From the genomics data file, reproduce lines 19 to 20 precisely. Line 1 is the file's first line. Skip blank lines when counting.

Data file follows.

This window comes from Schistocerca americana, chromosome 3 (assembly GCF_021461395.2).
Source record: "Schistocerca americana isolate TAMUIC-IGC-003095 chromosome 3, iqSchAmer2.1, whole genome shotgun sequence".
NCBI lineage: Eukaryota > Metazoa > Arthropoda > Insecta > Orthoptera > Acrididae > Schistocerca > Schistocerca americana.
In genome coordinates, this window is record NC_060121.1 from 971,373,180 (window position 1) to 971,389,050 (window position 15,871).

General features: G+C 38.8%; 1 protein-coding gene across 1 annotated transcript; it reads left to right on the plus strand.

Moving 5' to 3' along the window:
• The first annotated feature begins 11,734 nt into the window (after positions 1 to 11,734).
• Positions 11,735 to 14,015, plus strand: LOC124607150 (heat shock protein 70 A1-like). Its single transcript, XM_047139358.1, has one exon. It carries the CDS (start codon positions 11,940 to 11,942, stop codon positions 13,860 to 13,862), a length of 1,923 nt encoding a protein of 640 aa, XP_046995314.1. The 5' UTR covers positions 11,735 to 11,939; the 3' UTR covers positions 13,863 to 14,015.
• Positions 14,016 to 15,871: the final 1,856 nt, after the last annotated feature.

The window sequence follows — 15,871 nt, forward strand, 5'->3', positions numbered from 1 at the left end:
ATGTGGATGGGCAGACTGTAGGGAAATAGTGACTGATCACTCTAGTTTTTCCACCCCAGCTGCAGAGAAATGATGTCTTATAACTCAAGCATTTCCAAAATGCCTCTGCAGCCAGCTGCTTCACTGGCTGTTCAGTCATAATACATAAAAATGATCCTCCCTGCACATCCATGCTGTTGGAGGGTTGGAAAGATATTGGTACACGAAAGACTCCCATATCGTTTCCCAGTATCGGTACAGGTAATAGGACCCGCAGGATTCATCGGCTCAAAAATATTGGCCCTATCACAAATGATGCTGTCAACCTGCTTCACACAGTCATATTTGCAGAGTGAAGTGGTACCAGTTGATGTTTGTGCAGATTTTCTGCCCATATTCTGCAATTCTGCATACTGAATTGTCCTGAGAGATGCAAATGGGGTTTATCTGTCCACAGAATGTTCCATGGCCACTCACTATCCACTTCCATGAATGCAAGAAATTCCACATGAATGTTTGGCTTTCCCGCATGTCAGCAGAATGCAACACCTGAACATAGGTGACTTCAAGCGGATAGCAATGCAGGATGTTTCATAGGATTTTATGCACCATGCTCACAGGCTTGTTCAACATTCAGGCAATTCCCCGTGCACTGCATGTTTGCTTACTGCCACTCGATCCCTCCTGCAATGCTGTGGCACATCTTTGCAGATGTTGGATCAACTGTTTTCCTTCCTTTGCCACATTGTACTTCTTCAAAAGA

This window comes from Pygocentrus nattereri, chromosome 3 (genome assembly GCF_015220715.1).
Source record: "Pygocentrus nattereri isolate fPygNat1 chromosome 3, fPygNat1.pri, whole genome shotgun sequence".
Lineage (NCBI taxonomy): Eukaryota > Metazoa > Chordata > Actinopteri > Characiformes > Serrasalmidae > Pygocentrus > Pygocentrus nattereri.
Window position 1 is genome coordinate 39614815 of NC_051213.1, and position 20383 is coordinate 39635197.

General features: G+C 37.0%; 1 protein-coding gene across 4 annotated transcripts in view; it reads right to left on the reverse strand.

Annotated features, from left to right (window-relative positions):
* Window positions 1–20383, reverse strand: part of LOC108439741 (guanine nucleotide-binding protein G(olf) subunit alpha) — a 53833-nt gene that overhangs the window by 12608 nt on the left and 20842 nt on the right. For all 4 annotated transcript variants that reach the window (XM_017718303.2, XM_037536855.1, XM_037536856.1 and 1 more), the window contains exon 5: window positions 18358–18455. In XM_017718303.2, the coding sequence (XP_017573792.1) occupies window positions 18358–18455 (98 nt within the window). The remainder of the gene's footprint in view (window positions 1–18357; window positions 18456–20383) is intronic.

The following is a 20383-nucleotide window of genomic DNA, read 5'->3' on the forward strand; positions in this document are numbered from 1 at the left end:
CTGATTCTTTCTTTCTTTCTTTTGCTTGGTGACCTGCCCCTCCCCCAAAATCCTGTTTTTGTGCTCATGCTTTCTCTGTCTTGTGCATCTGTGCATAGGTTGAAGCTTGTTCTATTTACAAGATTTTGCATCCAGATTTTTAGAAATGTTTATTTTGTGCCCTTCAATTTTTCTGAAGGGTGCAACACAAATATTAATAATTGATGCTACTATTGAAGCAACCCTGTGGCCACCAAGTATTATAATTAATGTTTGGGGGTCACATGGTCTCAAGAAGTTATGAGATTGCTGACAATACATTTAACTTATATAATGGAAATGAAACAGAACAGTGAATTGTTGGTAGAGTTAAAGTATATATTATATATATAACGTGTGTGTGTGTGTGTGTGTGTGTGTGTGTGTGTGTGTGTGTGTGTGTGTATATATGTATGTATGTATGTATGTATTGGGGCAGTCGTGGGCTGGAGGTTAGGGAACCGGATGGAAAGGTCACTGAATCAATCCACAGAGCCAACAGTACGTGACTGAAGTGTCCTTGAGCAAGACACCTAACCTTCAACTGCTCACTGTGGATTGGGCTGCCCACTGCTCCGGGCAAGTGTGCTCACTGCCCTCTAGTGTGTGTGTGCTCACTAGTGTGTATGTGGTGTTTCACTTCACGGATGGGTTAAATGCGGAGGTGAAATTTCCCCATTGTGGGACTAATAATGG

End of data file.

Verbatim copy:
The following is a 20383-nucleotide window of genomic DNA, read 5'->3' on the forward strand; positions in this document are numbered from 1 at the left end:
CTGATTCTTTCTTTCTTTCTTTTGCTTGGTGACCTGCCCCTCCCCCAAAATCCTGTTTTTGTGCTCATGCTTTCTCTGTCTTGTGCATCTGTGCATAGGTTGAAGCTTGTTCTATTTACAAGATTTTGCATCCAGATTTTTAGAAATGTTTATTTTGTGCCCTTCAATTTTTCTGAAGGGTGCAACACAAATATTAATAATTGATGCTACTATTGAAGCAACCCTGTGGCCACCAAGTATTATAATTAATGTTTGGGGGTCACATGGTCTCAAGAAGTTATGAGATTGCTGACAATACATTTAACTTATATAATGGAAATGAAACAGAACAGTGAATTGTTGGTAGAGTTAAAGTATATATTATATATATAACGTGTGTGTGTGTGTGTGTGTGTGTGTGTGTGTGTGTGTGTGTGTGTGTGTATATATGTATGTATGTATGTATGTATTGGGGCAGTCGTGGGCTGGAGGTTAGGGAACCGGATGGAAAGGTCACTGAATCAATCCACAGAGCCAACAGTACGTGACTGAAGTGTCCTTGAGCAAGACACCTAACCTTCAACTGCTCACTGTGGATTGGGCTGCCCACTGCTCCGGGCAAGTGTGCTCACTGCCCTCTAGTGTGTGTGTGCTCACTAGTGTGTATGTGGTGTTTCACTTCACGGATGGGTTAAATGCGGAGGTGAAATTTCCCCATTGTGGGACTAATAATGG